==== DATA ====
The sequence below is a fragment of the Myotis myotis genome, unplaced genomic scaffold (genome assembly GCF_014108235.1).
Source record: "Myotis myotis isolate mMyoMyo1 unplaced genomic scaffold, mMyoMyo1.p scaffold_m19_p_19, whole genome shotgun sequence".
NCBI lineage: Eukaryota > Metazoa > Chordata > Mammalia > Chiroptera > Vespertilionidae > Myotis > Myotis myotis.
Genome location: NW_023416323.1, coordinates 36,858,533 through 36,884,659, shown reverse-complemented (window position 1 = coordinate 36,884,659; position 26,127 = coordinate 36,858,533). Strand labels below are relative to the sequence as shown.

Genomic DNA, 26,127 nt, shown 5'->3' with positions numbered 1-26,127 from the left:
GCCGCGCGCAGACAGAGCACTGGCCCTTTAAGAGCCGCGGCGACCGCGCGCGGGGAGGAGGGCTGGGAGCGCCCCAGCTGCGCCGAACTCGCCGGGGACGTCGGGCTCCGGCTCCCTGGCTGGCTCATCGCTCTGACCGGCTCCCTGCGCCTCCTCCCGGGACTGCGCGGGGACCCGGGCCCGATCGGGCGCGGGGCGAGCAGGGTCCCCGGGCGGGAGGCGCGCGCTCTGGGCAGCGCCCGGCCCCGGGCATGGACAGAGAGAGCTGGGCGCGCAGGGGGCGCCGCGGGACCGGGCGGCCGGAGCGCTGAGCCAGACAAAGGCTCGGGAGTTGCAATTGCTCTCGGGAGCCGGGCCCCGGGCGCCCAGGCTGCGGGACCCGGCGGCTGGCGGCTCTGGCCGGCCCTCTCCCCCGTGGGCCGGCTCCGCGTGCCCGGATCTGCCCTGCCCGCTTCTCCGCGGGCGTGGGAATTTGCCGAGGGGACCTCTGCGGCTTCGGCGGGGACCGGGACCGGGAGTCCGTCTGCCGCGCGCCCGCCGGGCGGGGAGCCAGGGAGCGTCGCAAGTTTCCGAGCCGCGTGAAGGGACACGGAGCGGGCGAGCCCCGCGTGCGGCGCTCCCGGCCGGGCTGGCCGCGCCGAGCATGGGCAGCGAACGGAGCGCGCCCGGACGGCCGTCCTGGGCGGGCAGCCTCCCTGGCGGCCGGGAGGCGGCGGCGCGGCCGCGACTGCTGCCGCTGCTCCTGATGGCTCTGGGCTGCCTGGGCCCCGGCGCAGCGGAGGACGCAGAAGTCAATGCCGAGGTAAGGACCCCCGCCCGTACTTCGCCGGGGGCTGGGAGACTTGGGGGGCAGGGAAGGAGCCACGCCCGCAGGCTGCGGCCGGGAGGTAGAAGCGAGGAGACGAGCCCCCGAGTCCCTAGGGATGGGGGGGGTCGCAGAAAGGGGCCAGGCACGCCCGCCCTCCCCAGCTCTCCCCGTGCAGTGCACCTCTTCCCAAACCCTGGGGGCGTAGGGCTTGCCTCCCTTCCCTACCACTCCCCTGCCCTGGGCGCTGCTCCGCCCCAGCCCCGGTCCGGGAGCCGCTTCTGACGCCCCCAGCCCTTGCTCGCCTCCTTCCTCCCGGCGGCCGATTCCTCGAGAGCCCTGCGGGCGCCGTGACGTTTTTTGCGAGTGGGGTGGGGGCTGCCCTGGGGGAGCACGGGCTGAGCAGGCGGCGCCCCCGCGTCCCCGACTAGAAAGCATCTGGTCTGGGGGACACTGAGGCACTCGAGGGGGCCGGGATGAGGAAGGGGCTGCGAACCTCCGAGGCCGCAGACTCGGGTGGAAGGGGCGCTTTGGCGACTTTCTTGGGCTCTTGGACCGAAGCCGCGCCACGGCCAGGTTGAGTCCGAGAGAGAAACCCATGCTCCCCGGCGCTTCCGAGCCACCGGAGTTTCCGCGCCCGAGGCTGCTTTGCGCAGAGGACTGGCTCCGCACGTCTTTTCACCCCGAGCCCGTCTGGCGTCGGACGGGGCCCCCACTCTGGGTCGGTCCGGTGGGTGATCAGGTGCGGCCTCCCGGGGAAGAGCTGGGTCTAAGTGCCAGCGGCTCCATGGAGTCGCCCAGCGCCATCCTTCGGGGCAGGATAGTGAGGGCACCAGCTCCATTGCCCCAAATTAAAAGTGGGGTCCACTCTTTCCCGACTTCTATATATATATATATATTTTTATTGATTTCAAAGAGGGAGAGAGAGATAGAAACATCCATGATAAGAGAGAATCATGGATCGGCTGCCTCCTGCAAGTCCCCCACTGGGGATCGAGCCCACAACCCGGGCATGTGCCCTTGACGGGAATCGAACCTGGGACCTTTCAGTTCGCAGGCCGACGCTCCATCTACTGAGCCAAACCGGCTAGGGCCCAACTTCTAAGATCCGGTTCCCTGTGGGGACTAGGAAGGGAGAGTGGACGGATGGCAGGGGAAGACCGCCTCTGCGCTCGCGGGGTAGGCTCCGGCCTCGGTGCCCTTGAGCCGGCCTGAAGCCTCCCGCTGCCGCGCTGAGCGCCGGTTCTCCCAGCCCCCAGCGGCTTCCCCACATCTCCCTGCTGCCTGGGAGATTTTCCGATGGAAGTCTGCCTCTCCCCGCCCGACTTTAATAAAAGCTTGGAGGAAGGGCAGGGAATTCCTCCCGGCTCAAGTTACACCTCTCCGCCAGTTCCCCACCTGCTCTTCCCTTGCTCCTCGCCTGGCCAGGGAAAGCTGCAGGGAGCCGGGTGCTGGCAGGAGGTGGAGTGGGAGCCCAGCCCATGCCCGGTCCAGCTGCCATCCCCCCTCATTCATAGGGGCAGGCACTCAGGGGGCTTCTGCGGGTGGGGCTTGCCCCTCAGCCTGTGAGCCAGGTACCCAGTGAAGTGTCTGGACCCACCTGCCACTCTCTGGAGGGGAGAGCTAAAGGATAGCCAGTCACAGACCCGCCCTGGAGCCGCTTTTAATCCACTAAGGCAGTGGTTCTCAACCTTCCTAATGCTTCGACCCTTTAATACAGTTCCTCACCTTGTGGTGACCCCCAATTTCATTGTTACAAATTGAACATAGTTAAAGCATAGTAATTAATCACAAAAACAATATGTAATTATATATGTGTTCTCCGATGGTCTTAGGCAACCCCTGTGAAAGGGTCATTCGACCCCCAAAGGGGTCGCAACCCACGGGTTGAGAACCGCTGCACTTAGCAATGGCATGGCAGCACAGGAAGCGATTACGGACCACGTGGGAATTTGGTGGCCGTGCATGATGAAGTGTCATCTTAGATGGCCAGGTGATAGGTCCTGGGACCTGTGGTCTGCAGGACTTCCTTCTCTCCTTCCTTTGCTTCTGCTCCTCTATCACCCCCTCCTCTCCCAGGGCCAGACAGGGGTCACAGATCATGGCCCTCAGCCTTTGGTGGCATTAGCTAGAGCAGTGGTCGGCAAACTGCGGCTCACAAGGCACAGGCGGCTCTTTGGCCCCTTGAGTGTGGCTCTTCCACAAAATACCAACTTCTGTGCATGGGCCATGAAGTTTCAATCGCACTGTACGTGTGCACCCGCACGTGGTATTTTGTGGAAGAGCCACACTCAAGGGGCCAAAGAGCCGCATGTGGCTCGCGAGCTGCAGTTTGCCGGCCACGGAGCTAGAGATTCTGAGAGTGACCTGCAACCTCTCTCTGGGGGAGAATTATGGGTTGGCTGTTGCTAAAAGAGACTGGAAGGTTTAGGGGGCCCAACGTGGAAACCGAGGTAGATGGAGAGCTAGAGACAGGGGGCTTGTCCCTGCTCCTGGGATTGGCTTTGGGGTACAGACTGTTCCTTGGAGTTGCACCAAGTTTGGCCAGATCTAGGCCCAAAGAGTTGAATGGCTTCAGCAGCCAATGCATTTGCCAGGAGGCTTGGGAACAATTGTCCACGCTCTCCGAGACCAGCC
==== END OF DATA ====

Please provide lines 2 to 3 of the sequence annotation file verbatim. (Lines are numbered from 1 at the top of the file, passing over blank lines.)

Source record: "Myotis myotis isolate mMyoMyo1 unplaced genomic scaffold, mMyoMyo1.p scaffold_m19_p_19, whole genome shotgun sequence".
NCBI lineage: Eukaryota > Metazoa > Chordata > Mammalia > Chiroptera > Vespertilionidae > Myotis > Myotis myotis.